Nigeria has 60 million Illiterates- Mallam Adamu Adamu | Jeremy spell blog

Malam Adamu Adamu, Minister of Education
on Wednesday in Kano said that Nigeria has
about 60 million illiterate youths and adults.
Adamu, who was represented by Mr Prinzo
James, Deputy Director, Basic and Secondary
Education, Ministry of Education, said this at
the 2018 International Literacy Day
Celebration.
He said out of this figure, females
accounted for nearly 60 per cent of the
population, while a total of 11 million
children were out of school.
According to him, the increasing low level
of literacy skills achieved by the millions of
learners who completed some formal
school education, made the situation more
complicated.
Adamu said the present state of affairs
called for urgent attention as the country
strives to ensure the attainment of SDGs by
2030.
“With these unwholesome statistics in our
hands, it becomes evident that concerted
efforts are required in order to accelerate
the processes for combating illiteracy
among children, youths and adults.
“Therefore, every effort aimed at bringing
together multiple stakeholders should be
committed to advancing literacy and
lifelong learning, will receive support of the
ministry of education.
“The Ministerial Strategic Plan for education
sector has considered the importance of
youth and adult literacy and gave the sector
a prime position in the document.
“I would like to assure you that
preparations are underway by the Federal
Government to launch a National Mass
Literacy Campaign with a view to
addressing the high rate of youth and adult
illiteracy in the country,” he said.
The minister said that the theme of the
2018 Literacy Day “Literacy and Skills
Development ” was apt, as the global trend
was on skill development for youths and
adults.
He said literacy must be taken beyond the
cognitive domain to the critical level that
imbues the citizen with thinking skills and
functional literacy.
The UNESCO Representative, Mr Stephen
Onyekwelu, said UNESCO was impressed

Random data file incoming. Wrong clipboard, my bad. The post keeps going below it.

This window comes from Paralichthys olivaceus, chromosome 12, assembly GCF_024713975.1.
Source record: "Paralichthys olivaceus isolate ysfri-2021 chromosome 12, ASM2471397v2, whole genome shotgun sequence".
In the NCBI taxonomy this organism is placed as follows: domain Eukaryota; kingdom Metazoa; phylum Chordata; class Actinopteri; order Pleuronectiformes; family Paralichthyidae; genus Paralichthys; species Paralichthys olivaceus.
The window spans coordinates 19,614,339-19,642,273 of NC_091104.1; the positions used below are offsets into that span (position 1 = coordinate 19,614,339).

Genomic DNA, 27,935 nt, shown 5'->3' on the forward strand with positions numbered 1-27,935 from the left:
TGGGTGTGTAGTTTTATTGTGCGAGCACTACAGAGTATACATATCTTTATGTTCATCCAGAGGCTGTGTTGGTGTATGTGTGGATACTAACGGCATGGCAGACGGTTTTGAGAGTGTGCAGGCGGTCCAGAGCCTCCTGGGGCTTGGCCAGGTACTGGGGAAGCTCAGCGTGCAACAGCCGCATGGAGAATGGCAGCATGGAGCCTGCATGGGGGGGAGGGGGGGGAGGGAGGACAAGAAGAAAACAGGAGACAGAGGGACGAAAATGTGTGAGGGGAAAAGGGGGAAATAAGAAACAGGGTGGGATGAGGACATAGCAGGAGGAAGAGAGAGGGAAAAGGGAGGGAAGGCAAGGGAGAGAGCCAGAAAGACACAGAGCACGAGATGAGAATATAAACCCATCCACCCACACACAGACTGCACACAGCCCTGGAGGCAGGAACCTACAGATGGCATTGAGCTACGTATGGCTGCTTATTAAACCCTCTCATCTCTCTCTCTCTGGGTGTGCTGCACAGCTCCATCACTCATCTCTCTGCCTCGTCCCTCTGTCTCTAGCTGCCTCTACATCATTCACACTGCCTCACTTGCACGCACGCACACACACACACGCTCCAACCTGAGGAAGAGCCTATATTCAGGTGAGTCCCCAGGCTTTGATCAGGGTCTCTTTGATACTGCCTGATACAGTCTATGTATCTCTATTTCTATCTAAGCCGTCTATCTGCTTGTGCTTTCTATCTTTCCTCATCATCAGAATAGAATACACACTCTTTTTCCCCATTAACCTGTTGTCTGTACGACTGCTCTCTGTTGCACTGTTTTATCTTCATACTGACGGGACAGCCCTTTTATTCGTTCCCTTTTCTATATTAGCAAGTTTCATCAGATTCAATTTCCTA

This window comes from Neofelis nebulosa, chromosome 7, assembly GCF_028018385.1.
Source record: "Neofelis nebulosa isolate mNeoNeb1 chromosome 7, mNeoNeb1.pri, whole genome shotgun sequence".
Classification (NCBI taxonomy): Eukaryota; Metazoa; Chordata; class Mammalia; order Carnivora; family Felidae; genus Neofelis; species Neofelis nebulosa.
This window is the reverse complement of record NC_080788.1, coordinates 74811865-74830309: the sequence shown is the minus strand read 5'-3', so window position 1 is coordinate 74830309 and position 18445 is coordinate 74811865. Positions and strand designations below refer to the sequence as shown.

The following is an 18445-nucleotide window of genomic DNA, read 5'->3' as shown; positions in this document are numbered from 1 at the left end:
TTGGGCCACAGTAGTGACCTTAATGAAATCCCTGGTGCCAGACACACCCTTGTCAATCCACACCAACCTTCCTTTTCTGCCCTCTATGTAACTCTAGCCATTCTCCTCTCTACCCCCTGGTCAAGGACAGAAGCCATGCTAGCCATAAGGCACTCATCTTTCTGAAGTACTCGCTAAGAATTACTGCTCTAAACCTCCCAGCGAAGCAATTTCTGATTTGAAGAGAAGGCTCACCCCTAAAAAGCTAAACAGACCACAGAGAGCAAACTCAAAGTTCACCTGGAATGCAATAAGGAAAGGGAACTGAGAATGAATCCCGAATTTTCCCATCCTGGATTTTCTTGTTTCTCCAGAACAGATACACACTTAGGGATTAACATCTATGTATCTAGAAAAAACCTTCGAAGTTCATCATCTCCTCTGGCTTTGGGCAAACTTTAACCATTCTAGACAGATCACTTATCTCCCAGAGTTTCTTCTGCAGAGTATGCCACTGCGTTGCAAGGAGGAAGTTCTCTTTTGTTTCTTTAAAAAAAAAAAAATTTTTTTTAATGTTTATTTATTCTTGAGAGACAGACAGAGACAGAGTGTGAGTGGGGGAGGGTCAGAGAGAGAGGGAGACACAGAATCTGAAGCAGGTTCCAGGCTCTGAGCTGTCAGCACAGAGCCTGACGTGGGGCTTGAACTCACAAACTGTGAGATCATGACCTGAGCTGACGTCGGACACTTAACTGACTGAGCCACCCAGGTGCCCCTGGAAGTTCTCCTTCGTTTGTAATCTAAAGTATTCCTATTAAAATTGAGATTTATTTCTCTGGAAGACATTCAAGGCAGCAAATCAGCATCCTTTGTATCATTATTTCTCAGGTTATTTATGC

with the passion the Kano state
government has shown in the area of
literacy and Non-Formal Education.
Onyekwelu said the new International skills
acquisition centre which has 22 different
skills, was a practical example of literacy
and skills acquisition.
He urged various states to take a cue from
what the Kano state government did in the
area of skills development.
Onyekwelu said the challenge of literacy
was not only in Nigeria but a global
problem.
He, however, said the challenge was with
the new wave of technology and how the
old people would be taught the 21st
century demands of technological
innovation.
He called for stakeholders support in the
fight against illiteracy, saying it was not just
the responsibility of the government.
Dr Garba Abari, Director-General, National
Orientation Agency (NOA), said literacy
could do much more in Nigeria than any
other message anyone could preach.
Represented by Mrs Metto Edekobi, Director
State Operations, he said that “to counter
insurgency, literacy must strive and
ignorance must die.”
Abari said the staff of the NOA were
available to support NMEC in all their
programmes, and that the agency would
partner NMEC to increase the level of
literacy.
He advocated for the introduction of civic
education in literacy centres, calling on
everyone to support the government and
NMEC by educating the illiterates in their
various communities.
NAN reports that the International
Literacy Day is celebrated on Sept. 8 every
year as declared by UNESCO.
This year marks the 52nd anniversary of
Literacy Day

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